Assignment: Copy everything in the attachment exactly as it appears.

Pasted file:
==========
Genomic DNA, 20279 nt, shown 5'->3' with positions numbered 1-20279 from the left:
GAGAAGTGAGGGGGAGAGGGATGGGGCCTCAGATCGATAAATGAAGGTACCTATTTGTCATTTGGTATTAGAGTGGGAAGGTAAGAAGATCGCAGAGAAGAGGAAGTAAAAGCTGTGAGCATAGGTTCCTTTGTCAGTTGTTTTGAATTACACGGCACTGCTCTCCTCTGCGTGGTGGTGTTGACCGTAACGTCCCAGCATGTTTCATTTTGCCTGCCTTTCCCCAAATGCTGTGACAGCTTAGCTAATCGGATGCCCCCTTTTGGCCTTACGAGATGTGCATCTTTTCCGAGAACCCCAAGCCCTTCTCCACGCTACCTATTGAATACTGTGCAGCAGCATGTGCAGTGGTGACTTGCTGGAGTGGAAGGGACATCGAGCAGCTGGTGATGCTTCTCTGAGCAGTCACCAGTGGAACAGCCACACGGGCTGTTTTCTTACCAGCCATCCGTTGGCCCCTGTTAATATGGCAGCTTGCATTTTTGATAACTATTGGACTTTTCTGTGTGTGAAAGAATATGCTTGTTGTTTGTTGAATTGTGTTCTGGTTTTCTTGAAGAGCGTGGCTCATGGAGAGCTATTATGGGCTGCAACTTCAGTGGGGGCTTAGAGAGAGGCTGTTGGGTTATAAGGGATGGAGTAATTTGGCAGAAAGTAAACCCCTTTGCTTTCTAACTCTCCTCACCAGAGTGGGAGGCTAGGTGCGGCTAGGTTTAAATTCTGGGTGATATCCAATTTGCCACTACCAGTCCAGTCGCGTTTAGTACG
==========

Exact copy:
Genomic DNA, 20279 nt, shown 5'->3' with positions numbered 1-20279 from the left:
GAGAAGTGAGGGGGAGAGGGATGGGGCCTCAGATCGATAAATGAAGGTACCTATTTGTCATTTGGTATTAGAGTGGGAAGGTAAGAAGATCGCAGAGAAGAGGAAGTAAAAGCTGTGAGCATAGGTTCCTTTGTCAGTTGTTTTGAATTACACGGCACTGCTCTCCTCTGCGTGGTGGTGTTGACCGTAACGTCCCAGCATGTTTCATTTTGCCTGCCTTTCCCCAAATGCTGTGACAGCTTAGCTAATCGGATGCCCCCTTTTGGCCTTACGAGATGTGCATCTTTTCCGAGAACCCCAAGCCCTTCTCCACGCTACCTATTGAATACTGTGCAGCAGCATGTGCAGTGGTGACTTGCTGGAGTGGAAGGGACATCGAGCAGCTGGTGATGCTTCTCTGAGCAGTCACCAGTGGAACAGCCACACGGGCTGTTTTCTTACCAGCCATCCGTTGGCCCCTGTTAATATGGCAGCTTGCATTTTTGATAACTATTGGACTTTTCTGTGTGTGAAAGAATATGCTTGTTGTTTGTTGAATTGTGTTCTGGTTTTCTTGAAGAGCGTGGCTCATGGAGAGCTATTATGGGCTGCAACTTCAGTGGGGGCTTAGAGAGAGGCTGTTGGGTTATAAGGGATGGAGTAATTTGGCAGAAAGTAAACCCCTTTGCTTTCTAACTCTCCTCACCAGAGTGGGAGGCTAGGTGCGGCTAGGTTTAAATTCTGGGTGATATCCAATTTGCCACTACCAGTCCAGTCGCGTTTAGTACG